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Structural integration is a bodywork technique which involves working with the fascia to improve posture and general health. This technique was developed by Ida Rolf in the mid-20th century, and it is used in a number of schools of bodywork today. The idea behind structural integration is that as the tissues of the body contract and the body ages, posture declines, becoming uneven and droopy; by realigning the body, the practitioner hopes to address health problems which can range from muscle pain to depression.
The focus of structural integration is the fascia, the complex web of connective tissue which runs throughout the body from head to toe. The fascia connects muscles, organs, blood vessels, and other structures in the body. If the fascia becomes tense due to physical strain or trauma, it tightens and shortens, causing pain and a corresponding decline in posture.
In a structural integration session, the practitioner assesses the health of the client, asking the client to stand, walk, and strike a variety of poses. As the client moves, the practitioner looks at how the body moves, identifying spots which require attention. Then, the patient is asked to lie down, and the practitioner feels for areas of tension in the fascia and releases them. The process also involves gentle stretching, with the goal of releasing and lengthening the fascia so that the client's good posture will be restored.
Ida Rolf developed Rolfing, a bodywork technique which involves structural integration as a cornerstone. According to Rolfers, clients usually need a one hour session ever week for 10 weeks in order to see results; other bodyworkers may have differing opinions. The Alexander Technique and the Feldenkrais Method also use structural integration.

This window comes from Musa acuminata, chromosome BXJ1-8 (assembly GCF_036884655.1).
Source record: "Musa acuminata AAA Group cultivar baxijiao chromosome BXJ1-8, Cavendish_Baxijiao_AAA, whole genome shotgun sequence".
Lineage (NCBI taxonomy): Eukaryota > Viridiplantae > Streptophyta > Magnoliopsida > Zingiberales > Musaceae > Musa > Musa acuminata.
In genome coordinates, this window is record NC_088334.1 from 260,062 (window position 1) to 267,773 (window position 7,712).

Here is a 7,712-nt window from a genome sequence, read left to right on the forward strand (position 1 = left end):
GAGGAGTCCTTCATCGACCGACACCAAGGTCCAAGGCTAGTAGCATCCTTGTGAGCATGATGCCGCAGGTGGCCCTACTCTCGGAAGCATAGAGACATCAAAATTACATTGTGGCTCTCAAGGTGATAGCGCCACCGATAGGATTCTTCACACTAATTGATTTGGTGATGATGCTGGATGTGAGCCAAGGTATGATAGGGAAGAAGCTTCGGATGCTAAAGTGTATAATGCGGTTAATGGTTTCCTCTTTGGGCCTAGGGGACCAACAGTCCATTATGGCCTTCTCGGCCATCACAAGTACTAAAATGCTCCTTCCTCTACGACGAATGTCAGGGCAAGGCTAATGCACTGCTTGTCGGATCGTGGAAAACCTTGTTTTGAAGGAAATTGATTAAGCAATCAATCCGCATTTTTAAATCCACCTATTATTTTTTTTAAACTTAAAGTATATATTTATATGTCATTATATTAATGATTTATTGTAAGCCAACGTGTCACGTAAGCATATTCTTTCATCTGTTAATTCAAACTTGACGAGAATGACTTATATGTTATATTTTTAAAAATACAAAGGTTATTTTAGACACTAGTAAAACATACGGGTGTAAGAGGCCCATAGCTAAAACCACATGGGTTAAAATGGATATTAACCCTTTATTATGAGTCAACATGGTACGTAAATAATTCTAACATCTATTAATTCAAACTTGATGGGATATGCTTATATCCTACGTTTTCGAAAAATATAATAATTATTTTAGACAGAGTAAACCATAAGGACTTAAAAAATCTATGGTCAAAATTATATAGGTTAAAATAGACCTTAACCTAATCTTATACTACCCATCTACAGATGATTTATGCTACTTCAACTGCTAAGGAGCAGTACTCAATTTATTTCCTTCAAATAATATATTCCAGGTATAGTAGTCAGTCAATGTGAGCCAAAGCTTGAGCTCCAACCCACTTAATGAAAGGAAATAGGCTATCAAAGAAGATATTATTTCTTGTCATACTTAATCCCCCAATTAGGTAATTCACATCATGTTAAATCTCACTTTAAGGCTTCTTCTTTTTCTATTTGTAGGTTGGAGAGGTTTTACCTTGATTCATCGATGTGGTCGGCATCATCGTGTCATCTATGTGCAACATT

As a general rule, clients can expect a first-time structural integration session to start with a brief questionnaire and an interview, which the practitioner will use to gather information which can be used in future sessions. Then, the client will be asked to strip down to underwear or a bathing suit so that the practitioner can clearly see the body as the client is asked to move around the room.
During the bodywork session, the client may experience a range of sensations. Some clients feel almost nothing, especially in later sessions, where the therapist is fine-tuning his or her work. Others feel warmth or momentary pain at the sites of fascial release. Clients should always communicate clearly if they experience pain, because muscle pain can increase tension, pulling the fascia tight again and defeating the point of structural integration.
People who want to explore this bodywork modality can find practitioners by consulting professional associations of practitioners. You can also ask for a recommendation from a medical practitioner, or search on your own in your favorite search engine for “structural integration” and your area. Always ask to see a practitioner's credentials, and ask about where he or she trained; it's also a good idea to find out what your practitioner's approach to health and medical treatment is like, to see if you will work well together.
Structural Integration and rolfing are one in the same. Ida Rolf wished the name of her work would live on as structural integration. But for some reason the school decided against her wishes to call it rolfing.